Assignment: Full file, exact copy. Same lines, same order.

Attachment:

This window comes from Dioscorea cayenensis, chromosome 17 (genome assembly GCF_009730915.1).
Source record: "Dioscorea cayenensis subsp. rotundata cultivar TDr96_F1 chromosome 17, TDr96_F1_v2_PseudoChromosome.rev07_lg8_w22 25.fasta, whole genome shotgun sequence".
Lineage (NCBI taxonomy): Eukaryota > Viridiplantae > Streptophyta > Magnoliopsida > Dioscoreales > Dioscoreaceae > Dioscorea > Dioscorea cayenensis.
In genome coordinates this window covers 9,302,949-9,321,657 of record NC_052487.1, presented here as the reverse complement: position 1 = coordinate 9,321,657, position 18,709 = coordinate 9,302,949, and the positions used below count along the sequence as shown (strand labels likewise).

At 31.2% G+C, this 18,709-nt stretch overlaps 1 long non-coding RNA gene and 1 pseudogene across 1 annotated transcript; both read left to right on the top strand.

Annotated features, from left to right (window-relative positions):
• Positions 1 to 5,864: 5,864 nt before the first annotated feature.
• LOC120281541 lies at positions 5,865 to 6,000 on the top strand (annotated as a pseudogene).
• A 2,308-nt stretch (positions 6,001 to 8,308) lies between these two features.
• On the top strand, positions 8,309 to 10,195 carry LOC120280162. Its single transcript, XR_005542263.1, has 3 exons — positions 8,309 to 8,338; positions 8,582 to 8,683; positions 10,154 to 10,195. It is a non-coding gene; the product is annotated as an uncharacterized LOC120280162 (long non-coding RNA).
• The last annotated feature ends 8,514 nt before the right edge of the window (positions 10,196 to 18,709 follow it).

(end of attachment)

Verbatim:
This window comes from Dioscorea cayenensis, chromosome 17 (genome assembly GCF_009730915.1).
Source record: "Dioscorea cayenensis subsp. rotundata cultivar TDr96_F1 chromosome 17, TDr96_F1_v2_PseudoChromosome.rev07_lg8_w22 25.fasta, whole genome shotgun sequence".
Lineage (NCBI taxonomy): Eukaryota > Viridiplantae > Streptophyta > Magnoliopsida > Dioscoreales > Dioscoreaceae > Dioscorea > Dioscorea cayenensis.
In genome coordinates this window covers 9,302,949-9,321,657 of record NC_052487.1, presented here as the reverse complement: position 1 = coordinate 9,321,657, position 18,709 = coordinate 9,302,949, and the positions used below count along the sequence as shown (strand labels likewise).

At 31.2% G+C, this 18,709-nt stretch overlaps 1 long non-coding RNA gene and 1 pseudogene across 1 annotated transcript; both read left to right on the top strand.

Annotated features, from left to right (window-relative positions):
• Positions 1 to 5,864: 5,864 nt before the first annotated feature.
• LOC120281541 lies at positions 5,865 to 6,000 on the top strand (annotated as a pseudogene).
• A 2,308-nt stretch (positions 6,001 to 8,308) lies between these two features.
• On the top strand, positions 8,309 to 10,195 carry LOC120280162. Its single transcript, XR_005542263.1, has 3 exons — positions 8,309 to 8,338; positions 8,582 to 8,683; positions 10,154 to 10,195. It is a non-coding gene; the product is annotated as an uncharacterized LOC120280162 (long non-coding RNA).
• The last annotated feature ends 8,514 nt before the right edge of the window (positions 10,196 to 18,709 follow it).